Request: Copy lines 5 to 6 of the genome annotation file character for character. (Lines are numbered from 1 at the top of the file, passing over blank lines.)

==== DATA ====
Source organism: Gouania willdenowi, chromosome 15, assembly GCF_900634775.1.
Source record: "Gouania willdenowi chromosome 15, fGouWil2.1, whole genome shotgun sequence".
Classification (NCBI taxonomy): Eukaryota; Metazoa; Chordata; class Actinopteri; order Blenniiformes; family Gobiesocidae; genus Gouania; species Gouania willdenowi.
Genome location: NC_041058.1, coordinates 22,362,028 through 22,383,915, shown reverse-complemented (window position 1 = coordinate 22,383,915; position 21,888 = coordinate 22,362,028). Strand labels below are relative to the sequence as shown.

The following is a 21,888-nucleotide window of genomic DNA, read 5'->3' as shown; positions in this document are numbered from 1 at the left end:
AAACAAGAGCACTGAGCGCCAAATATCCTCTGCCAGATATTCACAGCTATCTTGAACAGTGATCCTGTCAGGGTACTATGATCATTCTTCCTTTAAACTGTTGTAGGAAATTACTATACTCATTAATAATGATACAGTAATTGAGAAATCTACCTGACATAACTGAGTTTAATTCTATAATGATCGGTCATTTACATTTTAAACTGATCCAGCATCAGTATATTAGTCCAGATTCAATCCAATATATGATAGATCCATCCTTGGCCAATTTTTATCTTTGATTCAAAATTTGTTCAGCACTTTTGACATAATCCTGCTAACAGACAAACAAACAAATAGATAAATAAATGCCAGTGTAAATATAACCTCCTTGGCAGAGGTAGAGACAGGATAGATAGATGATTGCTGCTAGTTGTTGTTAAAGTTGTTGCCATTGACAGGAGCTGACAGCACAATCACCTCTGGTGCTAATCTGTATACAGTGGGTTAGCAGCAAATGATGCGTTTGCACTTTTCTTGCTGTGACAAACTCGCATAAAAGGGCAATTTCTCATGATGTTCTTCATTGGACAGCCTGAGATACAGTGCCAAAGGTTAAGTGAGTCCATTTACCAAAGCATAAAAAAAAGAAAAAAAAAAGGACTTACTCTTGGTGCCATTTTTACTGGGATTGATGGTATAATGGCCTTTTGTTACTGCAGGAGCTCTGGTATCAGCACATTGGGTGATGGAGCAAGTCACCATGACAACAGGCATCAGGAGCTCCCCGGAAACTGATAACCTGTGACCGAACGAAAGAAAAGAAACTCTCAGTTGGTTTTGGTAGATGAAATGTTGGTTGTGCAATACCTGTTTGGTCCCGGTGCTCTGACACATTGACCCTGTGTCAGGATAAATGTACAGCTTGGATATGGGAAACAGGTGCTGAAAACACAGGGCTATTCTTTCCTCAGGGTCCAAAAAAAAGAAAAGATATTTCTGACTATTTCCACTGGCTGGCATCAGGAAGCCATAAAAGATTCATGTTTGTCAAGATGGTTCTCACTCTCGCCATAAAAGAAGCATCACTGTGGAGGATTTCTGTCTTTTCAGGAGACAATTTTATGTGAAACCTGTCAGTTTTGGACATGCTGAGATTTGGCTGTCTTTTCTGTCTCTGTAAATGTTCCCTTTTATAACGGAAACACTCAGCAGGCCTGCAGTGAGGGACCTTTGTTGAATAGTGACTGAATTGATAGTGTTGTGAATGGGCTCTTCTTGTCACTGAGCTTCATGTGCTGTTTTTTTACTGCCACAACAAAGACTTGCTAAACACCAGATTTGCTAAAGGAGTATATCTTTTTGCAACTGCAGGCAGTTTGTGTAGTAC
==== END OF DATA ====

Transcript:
The following is a 21,888-nucleotide window of genomic DNA, read 5'->3' as shown; positions in this document are numbered from 1 at the left end:
AAACAAGAGCACTGAGCGCCAAATATCCTCTGCCAGATATTCACAGCTATCTTGAACAGTGATCCTGTCAGGGTACTATGATCATTCTTCCTTTAAACTGTTGTAGGAAATTACTATACTCATTAATAATGATACAGTAATTGAGAAATCTACCTGACATAACTGAGTTTAATTCTATAATGATCGGTCATTTACATTTTAAACTGATCCAGCATCAGTATATTAGTCCAGATTCAATCCAATATATGATAGATCCATCCTTGGCCAATTTTTATCTTTGATTCAAAATTTGTTCAGCACTTTTGACATAATCCTGCTAACAGACAAACAAACAAATAGATAAATAAATGCCAGTGTAAATATAACCTCCTTGGCAGAGGTAGAGACAGGATAGATAGATGATTGCTGCTAGTTGTTGTTAAAGTTGTTGCCATTGACAGGAGCTGACAGCACAATCACCTCTGGTGCTAATCTGTATACAGTGGGTTAGCAGCAAATGATGCGTTTGCACTTTTCTTGCTGTGACAAACTCGCATAAAAGGGCAATTTCTCATGATGTTCTTCATTGGACAGCCTGAGATACAGTGCCAAAGGTTAAGTGAGTCCATTTACCAAAGCATAAAAAAAAGAAAAAAAAAAGGACTTACTCTTGGTGCCATTTTTACTGGGATTGATGGTATAATGGCCTTTTGTTACTGCAGGAGCTCTGGTATCAGCACATTGGGTGATGGAGCAAGTCACCATGACAACAGGCATCAGGAGCTCCCCGGAAACTGATAACCTGTGACCGAACGAAAGAAAAGAAACTCTCAGTTGGTTTTGGTAGATGAAATGTTGGTTGTGCAATACCTGTTTGGTCCCGGTGCTCTGACACATTGACCCTGTGTCAGGATAAATGTACAGCTTGGATATGGGAAACAGGTGCTGAAAACACAGGGCTATTCTTTCCTCAGGGTCCAAAAAAAAGAAAAGATATTTCTGACTATTTCCACTGGCTGGCATCAGGAAGCCATAAAAGATTCATGTTTGTCAAGATGGTTCTCACTCTCGCCATAAAAGAAGCATCACTGTGGAGGATTTCTGTCTTTTCAGGAGACAATTTTATGTGAAACCTGTCAGTTTTGGACATGCTGAGATTTGGCTGTCTTTTCTGTCTCTGTAAATGTTCCCTTTTATAACGGAAACACTCAGCAGGCCTGCAGTGAGGGACCTTTGTTGAATAGTGACTGAATTGATAGTGTTGTGAATGGGCTCTTCTTGTCACTGAGCTTCATGTGCTGTTTTTTTACTGCCACAACAAAGACTTGCTAAACACCAGATTTGCTAAAGGAGTATATCTTTTTGCAACTGCAGGCAGTTTGTGTAGTAC